Privileges or Immunities on the Not-So High Seas

120px-Lake_Chelan_from_hwy971_-_Navarre_Coulee_RoadI want to flag an interesting certiorari petition now pending in Courtney v. Danner.  Washington gives a private ferry company a monopoly for passenger traffic on Lake Chelan, which is a navigable waterway in the state.  This monopoly was challenged on the ground that one of the privileges or immunities of citizens provided under Section One of the Fourteenth Amendment is the “right to use the navigable waters of the United States.”  This right was expressly listed as one of the national privileges in The Slaughterhouse Cases.

The Ninth Circuit rejected the challenge.  The panel held that Slaughterhouse does not extend to the commercial use of a navigable waterway.  In other words, a state cannot (without a really good reason) bar people from taking their boats on Lake Chelen, but it can bar them from making money through navigation on the lake.

I’m not sure what to make of petitioner’s argument.  They don’t explain why Slaughterhouse should be read to include commercial navigation, though the petition does cite me in the text as an authority because I’m the biographer of John Bingham.  (I’m happy to accept authority without responsibility.)  Most of the petition is just a plea for the Justices to clarify Slaughterhouse.  I don’t see why they would take up that invitation, but it would be fun for constitutional scholars if they did.

You may also like...

2 Responses

  1. Brett Bellmore says:

    To clarify the reasoning, publishing a newspaper is also among those privileges and immunities; Could the government grant a particular firm the monopoly privilege of selling a newspaper in a given region, such that nobody else could sell newspapers, even though publishing one is a constitutional right?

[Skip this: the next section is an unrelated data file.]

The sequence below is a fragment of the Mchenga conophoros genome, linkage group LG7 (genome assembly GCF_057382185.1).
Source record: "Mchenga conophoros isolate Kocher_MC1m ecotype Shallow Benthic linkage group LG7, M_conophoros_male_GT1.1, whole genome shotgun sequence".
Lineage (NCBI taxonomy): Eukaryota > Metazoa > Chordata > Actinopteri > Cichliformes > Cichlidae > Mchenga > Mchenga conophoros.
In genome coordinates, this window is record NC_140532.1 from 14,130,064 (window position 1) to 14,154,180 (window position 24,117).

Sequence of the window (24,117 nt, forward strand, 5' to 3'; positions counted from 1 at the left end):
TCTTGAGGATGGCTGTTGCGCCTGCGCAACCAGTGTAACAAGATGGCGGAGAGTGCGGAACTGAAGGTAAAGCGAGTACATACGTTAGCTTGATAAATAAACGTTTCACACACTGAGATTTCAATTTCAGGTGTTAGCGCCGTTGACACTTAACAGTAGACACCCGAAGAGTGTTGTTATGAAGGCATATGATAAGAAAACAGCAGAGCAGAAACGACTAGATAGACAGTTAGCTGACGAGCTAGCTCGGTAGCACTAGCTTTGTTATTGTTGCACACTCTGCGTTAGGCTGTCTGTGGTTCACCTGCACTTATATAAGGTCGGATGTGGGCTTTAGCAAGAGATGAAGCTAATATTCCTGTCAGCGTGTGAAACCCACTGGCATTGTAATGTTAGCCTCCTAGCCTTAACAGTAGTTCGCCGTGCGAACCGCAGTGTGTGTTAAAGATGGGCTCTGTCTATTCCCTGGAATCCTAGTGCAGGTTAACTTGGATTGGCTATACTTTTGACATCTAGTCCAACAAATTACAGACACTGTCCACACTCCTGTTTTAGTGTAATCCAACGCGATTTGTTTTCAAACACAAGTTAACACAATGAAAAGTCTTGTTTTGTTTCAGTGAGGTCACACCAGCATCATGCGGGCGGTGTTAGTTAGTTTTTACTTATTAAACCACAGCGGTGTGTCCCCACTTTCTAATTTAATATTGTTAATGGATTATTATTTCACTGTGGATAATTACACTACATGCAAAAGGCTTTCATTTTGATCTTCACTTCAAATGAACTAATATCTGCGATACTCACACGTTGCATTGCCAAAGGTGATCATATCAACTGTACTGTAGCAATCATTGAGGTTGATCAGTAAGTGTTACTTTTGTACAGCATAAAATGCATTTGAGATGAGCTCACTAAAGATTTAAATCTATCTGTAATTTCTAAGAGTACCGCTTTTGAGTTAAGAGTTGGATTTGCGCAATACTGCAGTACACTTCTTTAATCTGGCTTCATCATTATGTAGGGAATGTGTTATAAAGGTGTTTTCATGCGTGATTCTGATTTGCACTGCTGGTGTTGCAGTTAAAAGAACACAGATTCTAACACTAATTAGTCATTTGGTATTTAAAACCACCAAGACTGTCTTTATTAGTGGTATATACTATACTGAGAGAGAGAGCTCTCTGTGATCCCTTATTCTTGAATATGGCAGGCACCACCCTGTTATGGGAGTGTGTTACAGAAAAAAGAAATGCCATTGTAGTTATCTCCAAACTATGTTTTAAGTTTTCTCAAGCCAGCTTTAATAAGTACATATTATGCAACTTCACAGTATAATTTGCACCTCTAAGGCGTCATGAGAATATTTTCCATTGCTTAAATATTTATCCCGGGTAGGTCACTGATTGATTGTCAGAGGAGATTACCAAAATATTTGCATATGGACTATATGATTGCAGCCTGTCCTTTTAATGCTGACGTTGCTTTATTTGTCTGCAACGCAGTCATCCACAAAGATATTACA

The reasoning would be the same. If you’re going to dignify the notion that you can have a right to do something, a right to accept money, but not a right to accept money for doing it.

    And to embrace that particular bit of unreason in the odious cause of establishing a monopoly, in the cause of restraint of trade, when one of the purposes for which the Constitution itself was adapted was to prevent trade from being restrained? The Ninth circuit should be embarrassed, even if prior evidence suggests they lack that capacity.

  2. Joe says:

    “one of the purposes for which the Constitution itself was adapted was to prevent trade from being restrained”

    So, tariffs, which “restrained trade” in various ways, were patently unconstitutional? Madison et. el. didn’t think so. Restraint of trade like various other things were a concern and certain ways were put in to address them in various ways. But, there is no absolute “no restraint of trade” clause in the Constitution & though some people thought monopolies nefarious, the proper usage of monopolies was a major matter of debate. Congress has the power over interstate commerce. If it wants, to promote trade as a whole in the aggregate, to grant a monopoly in some limited fashion, it is unclear to me that is it unconstitutional. But if vague “purposes” should clash with clear text, that would be “fun” I guess.

    Anyway, you might want to toss in a link to the petition, if it’s available. Seems like unless there is a dormant commerce clause or equal protection problem at issue, a state should have the power to regulate intrastate commerce to the degree of banning commercial shipping in a certain area. Providing a monopoly to a certain business is general practice that in itself hasn’t been deemed an issue in a range of areas. But, hey, congrats on the citation.